“Change is the end result of all true learning.” – Leo Buscaglia
What is the New Education Policy 2020 (NEP) is all about?
The New Education Policy (NEP) 2020 Announced and is the first education policy of India in the 21st century and replaces the National Policy on Education, 1986, which is over 34 years old and was deemed unfit for the needs of the younger generation.
While the old policy focused on a curriculum that gave importance to rote learning and put immense pressure on students to score well as the marks obtained by them defined their identity, The New Education Policy (NEP) attempts to shift the paradigm to more applications and skills-based one, where the student is more than just the marks they score.
New Education Policy (NEP) attempts to make education more multi-disciplinary and holistic by allowing students to take up the subjects they like without being restricted by the primordial system of streams. This will allow each student to play to their strengths and bring out their talents which are unique to them.
This is expected to have a positive impact on the students in school, and thereby improve the Gross Enrolment Ratio (GER) in higher education from 26.3% currently to 50% by 2035. The NEP also aims at establishing Multidisciplinary Education and Research Universities (MERUs) to pass over the multidisciplinary curriculum to Higher Education.
To make Higher Education seem less alarming to all students, and thereupon make it more accessible to students of different academic strengths, the NEP adds multiple entries and exit points to the undergraduate degree programs along with amalgamating vocational education to it.
While the most common degree programs last 3 years, the NEP announces 4-year degree programs as well so that the students do not have to opt for a master’s degree separately after the completion of their bachelor’s degree.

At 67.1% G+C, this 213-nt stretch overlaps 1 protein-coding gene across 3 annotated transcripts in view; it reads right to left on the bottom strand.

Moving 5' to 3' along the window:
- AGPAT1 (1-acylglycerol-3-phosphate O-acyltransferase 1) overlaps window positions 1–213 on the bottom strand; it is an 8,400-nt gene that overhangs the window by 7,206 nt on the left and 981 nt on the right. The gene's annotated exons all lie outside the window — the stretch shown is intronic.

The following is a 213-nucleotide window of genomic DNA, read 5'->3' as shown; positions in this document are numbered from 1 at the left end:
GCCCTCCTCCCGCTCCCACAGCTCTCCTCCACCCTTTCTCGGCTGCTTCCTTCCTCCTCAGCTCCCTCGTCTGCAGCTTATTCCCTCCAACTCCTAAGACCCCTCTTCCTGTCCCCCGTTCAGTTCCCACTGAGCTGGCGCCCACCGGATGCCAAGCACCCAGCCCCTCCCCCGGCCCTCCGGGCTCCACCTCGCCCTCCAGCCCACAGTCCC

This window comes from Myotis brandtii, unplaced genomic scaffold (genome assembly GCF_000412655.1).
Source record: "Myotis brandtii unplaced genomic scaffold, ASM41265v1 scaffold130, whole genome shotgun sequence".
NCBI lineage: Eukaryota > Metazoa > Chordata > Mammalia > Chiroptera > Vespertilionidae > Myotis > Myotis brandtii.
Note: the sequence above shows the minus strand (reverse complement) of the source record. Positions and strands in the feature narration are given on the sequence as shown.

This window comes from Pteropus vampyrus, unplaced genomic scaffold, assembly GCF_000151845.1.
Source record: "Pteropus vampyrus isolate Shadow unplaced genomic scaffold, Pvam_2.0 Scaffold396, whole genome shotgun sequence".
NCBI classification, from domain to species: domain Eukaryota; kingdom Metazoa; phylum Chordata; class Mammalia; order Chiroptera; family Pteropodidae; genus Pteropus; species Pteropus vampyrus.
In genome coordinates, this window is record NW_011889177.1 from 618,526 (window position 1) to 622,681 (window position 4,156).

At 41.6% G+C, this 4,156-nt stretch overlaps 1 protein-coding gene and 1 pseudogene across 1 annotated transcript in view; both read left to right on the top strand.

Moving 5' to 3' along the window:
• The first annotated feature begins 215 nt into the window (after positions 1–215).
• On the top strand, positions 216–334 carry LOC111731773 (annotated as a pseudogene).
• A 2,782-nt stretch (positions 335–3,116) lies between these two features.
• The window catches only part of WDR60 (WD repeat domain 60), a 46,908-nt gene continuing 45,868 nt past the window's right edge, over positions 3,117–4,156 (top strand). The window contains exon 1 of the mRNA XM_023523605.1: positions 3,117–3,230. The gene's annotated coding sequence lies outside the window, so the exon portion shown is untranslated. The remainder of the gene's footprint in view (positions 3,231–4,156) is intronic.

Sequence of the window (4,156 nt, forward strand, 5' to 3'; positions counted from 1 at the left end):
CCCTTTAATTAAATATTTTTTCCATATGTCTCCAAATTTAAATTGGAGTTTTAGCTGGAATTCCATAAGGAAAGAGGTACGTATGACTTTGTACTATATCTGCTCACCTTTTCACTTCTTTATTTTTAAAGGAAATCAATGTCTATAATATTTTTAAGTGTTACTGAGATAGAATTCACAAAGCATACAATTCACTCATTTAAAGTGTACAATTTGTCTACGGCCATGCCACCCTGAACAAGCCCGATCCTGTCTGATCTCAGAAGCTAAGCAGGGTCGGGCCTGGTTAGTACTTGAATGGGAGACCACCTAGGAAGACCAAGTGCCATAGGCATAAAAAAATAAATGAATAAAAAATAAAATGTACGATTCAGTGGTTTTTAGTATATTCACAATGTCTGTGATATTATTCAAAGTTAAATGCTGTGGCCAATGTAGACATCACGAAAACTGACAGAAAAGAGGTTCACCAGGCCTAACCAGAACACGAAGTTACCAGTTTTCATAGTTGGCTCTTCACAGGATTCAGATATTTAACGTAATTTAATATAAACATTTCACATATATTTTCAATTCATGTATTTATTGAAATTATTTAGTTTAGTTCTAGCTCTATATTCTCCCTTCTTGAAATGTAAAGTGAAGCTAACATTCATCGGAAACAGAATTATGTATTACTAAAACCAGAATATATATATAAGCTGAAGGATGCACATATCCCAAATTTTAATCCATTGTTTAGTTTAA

The multiple entries and exit points will allow the students to be rewarded with appropriate certifications as they progress through their undergraduate degree and decide to leave it at some point before its completion.
On completion of the 1st year, the student may receive a course certificate; while on completing the 2nd year, they may receive a diploma in that field. They are eligible for a bachelor’s degree for completion beyond 3rd year. 1-year master’s programs will also be made available to complement this.
This system rightfully rewards the students for their hard work, as many students tend to leave their higher education before its completion due to financial constraints or personal reasons, and failed to receive any recognition for their learning under the NPE 1989.
Taking the cause of recognizing the hard work of students further, the New Education Policy (NEP) aims to establish a National Bank of Credit (ABC) which will store the credit earned by each student in the digital form. The credit is equivalent to the ones prevalent in the USA and other countries and is earned by the student on completion of certain courses and projects.
Due to the rapid development of online learning platforms and students opting to study from them as they are cheaper and more accessible, the ABC will allow for the proper acknowledgment of the student’s efforts by accounting for the credits the student will earn in these courses as well.